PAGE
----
BORDERLANDS has been a long-running horror short-story anthology, one started in 1990 by editor Thomas F. Monteleone. While it’s still going in digital format, I’ll be discussing the volumes released in the 90s. Released by White Wolf Publishing — if you were a nerd in the 90s, you’ll recognize them as pioneers in revitalizing role-playing games — Thomas F. Monteleone assembled four tomes of scary and imaginative tales from some of the best genre writers: Harlan Ellison, Poppy Z. Brite, T.E.D. Klein, Peter Straub, Kathe Koja, Whitley Strieber, and so many more.

For a long time, I only owned two volumes, but I read the others via my friend Chris — who introduced me to the series — and I repeatedly re-read them, especially around October. One story that stands out in particular is F. Paul Wilson’s FOET, of which I’ll let you speculate about given its loaded title, but it has stuck with me since I’ve ever read it; it was a horribly brilliant breath of fetid air that let me know immediately what I was in for with this anthology.

It’s a fantastic collection to take in at your own leisure, and all four volumes featured Dave McKean’s unique collage work as their cover art. I believe there are later reprints that lack the cover, so if you’re ordering used copies online and dead set on those covers, make sure they’re the White Wolf editions. Otherwise, there are newer editions that — while they don’t feature McKean’s covers — reprint the original stories, and the volumes from five and up are all completely new.

Traditionally I eschew direct Amazon links, but it seems to be the way the reprints and new volumes are being distributed:


Caitlín R. Kiernan’s THE TINDALOS ASSET is the third and final novella in the TINFOIL DOSSIER trilogy, a fitting bookend to their confidently wild portrayal of mostly scumbags trying to reign in — or perpetuate — horrors both otherworldly and extra-dimensional. Like the other two novellas, it’s an absolutely wild ride of clipped thoughts, traumatic events both past, present (and some future), all occasionally interrupted by bouts of depravity.

THE TINDALOS ASSET returns to The Signalman, the binding character of the series, while spending much of its time in other Dreamland agents’ heads. In several ways, both in setting and inciting events, TINDALOS feels smaller in scope, far more than the epic, wide-ranging state-of-the-world relayed via the second book in the series, BLACK HELICOPTERS. That feels strange to say, given that TINDALOS is centered around very apocalyptic events, but it primarily takes place in only three locales: a hotel room, and airplane, and by a body of water. Between the limited locations and the amount of exposition and dialogue expelled between the major players, TINDALOS often comes across more like a stage play, as opposed to the unseeable weird fiction it is.

That TINDALOS feels more insular and focused more on the headspace of its characters and their actions and motives, and this approach is to be applauded! Each act in this grand work has its own texture, its own litany of surprises. Don’t enter weird fiction hoping for more-of-the-same with every installment, because if you do? You should find a different genre.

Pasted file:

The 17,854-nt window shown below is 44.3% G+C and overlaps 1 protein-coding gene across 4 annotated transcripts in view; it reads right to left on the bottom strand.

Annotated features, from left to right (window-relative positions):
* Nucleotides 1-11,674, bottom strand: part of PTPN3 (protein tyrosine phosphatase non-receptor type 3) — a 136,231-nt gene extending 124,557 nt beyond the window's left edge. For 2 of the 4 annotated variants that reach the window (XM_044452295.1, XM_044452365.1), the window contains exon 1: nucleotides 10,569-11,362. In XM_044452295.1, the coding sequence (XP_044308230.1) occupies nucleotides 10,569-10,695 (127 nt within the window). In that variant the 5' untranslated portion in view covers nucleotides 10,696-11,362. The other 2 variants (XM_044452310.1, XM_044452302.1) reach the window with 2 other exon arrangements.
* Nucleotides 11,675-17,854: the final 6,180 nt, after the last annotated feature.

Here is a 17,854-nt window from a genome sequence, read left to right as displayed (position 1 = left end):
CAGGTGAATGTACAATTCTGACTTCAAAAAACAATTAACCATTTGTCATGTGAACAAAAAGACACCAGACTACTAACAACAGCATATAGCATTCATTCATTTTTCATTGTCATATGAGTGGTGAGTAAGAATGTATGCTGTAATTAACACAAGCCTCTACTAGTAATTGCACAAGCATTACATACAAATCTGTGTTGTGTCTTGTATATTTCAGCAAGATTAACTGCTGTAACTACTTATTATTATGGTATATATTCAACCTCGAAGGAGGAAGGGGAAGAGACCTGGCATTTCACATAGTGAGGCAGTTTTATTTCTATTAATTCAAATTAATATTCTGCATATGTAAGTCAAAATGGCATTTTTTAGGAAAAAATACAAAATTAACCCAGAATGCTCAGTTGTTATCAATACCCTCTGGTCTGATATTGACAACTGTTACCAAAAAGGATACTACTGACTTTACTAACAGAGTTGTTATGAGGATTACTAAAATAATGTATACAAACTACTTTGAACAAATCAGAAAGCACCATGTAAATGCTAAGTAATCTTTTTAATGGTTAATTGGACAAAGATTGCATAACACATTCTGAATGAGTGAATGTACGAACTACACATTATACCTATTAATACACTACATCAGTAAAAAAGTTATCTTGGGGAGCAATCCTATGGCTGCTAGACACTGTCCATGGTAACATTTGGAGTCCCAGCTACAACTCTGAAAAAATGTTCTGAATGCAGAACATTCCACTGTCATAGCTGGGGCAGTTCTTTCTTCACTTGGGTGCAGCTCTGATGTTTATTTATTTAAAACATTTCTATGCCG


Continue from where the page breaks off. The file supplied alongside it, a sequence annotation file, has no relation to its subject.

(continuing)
After reading AGENTS OF DREAMLAND I noted: “To riff on the ‘it’s not a season of TV, it’s a 12-hour movie’ sentiment, the TINFOIL DOSSIER series is not so much three novellas, but a three-part novel.” I wish I’d taken my own advice and binged the novellas like a season of TV. Reading the three novellas over the period of a few months under a year proved to be too spread out. To those who read these as they first appeared, especially those who followed it via piecemeal through anthologies and the like, I salute you. I wish I’d read them all in one big gulp, but in time — instead — I’ll simply re-read them, hopefully shortly after being told the release date of a TINFOIL DOSSIER film or TV adaptation.



I consider myself more familiar with Shirley Jackson than most authors. I’ve read the majority of her works, including many short stories, as well as Ruth Franklin’s biography A RATHER HAUNTED LIFE (2016), and I previously wrote about THE HAUNTING (1969) and have a conflicted relationship with Josephine Decker’s SHIRLEY (2020), and don’t get me started on Mike Flanagan’s THE HAUNTING OF HILL HOUSE (2018).

I attended a screening of the currently unavailable OFFSEASON (2021) — I believe it’ll be available via Shudder/VOD next year, but I felt it’d be dumb to recommend something no one can see — and the director (Mickey Keating, who I know best from DARLING (2015)) was in attendance and discussed the influences which were mostly obvious in a good way: SILENT HILL 2 (the game, not the film), THE FOG (1980), but he also name-checked Shirley Jackson’s THE SUMMER PEOPLE, which I’d never heard of.

For reasons I’m unaware of, Jackson’s short stories — many of which were published in long-gone magazines — have been frustratingly difficult to track down until relatively recently. This is speculation on my behalf, but the bulk of SHIRLEY — the fictionalized version of Shirley Jackson’s life that Decker adapted from Susan Scarf Merrell’s novel is seemingly built on the back of Jackson’s short THE MISSING GIRL, which was mostly unknown and out-of-print until 2018. Anyway, THE SUMMER PEOPLE was recently released as part of a new-ish Jackson short-story collection: DARK TALES (2017), with an intro from Ottessa Moshfegh (one of my favs: see DEATH IN HER HANDS (2020) and MY YEAR OF REST AND RELAXATION (2018))

THE SUMMER PEOPLE is short, but very effective. It’s a rather quintessential ‘New England outsider’ take — as a number of her works are — but so expertly drawn, and ends on such a fraught and enigmatic note that I couldn’t help but love it, and certainly couldn’t fault Mickey Keating for leaning on it. Like all of Jackson’s shorts, it’s so economical and builds so well, it feels as rich and riveting as several hundred pages.